And this was when we were about to leave St Vincent.


The Crow’s Nest is also the perfect place to watch the sunset, which conveniently fell between 6pm and 6.30pm each day.


It was invariably spectacular, and you could literally see the sun sinking fast beneath the horizon.


Entertainment and other things to do on board

There’s loads to do on board, but one of my favourite aspects of life on Britannia was the black tie evenings. I’m a huge fan of black tie, and have a fairly extensive and under-utilised collection of cocktail dresses that I was glad of the chance to wear. I liked the fact that the dress code was enforced, and secretly rather enjoyed seeing a man in shorts given his marching orders from the Crow’s Nest!! Hehe. It was such fun roaming around the ship in black tie late in the evening – it gave the holiday more of a sense of occasion, and it felt a bit like my Oxford days, except on a ship. These were my dresses of choice.




The two black tie evenings coincided with sea days. On the first sea day there was a black tie Captain’s Gala Reception in the Atrium, at which the Captain gave a speech and introduced his senior crew, followed by a five-course dinner. It said on the invitation delivered to our room, “enjoy a complimentary drink”, and we were delighted to find that nobody was keeping tabs on how many drinks you’d had, so we and many others got two glasses of Champagne! Hurrah. (I should add that if you’re not a black tie kind of person, you can still go to the buffet in ‘evening casual’, just not the restaurants and at least some bars.)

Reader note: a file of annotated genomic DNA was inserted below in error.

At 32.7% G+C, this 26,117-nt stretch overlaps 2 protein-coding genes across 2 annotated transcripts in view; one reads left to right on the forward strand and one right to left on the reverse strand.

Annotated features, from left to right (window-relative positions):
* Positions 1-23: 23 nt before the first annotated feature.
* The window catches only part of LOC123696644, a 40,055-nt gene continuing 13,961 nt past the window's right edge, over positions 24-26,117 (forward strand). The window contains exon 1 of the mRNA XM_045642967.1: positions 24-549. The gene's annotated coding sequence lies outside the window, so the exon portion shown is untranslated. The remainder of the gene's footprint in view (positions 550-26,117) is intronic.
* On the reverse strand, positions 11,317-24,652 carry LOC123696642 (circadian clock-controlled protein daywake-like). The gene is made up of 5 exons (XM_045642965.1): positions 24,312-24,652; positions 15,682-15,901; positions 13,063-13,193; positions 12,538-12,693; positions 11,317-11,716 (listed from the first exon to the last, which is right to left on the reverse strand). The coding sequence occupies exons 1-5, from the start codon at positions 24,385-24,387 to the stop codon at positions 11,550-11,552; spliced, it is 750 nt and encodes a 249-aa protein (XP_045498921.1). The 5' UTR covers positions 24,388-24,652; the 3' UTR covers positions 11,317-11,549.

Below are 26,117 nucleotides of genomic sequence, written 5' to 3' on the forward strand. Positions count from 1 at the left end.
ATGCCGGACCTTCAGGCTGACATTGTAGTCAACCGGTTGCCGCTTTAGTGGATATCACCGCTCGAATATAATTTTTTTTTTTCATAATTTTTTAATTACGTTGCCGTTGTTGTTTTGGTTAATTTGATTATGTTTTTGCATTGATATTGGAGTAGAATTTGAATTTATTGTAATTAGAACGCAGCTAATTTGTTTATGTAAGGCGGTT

The ship’s big theatre spans two decks, and we spent a couple of evenings in there watching a Derren Brown-style magician and some singers. Among the many other venues there’s also the Live Lounge, where we went to see a pretty good covers band singing movie songs. We also enjoyed the ship’s excellent resident pianist on several occasions in the Atrium or the Crow’s Nest. All this entertainment is included in the price of the cruise, and I was impressed with the quality of the shows we went to.


You don’t have to go to anything if you don’t want to, of course, and there were loads more things going on than we had the time or inclination for. There’s a cinema, for example, and a venue where you can have dinner at the same time as watching a show. There’s an English-style pub/bar where there are quiz nights and such like (we went to one pub quiz). If you want to stay in your cabin there are loads and loads of films to watch on your own massive TV, as well as a few British channels like the BBC, ITV, Sky News etc. The ship also has a lovely spa, and on the second sea day I had a relaxing Swedish massage.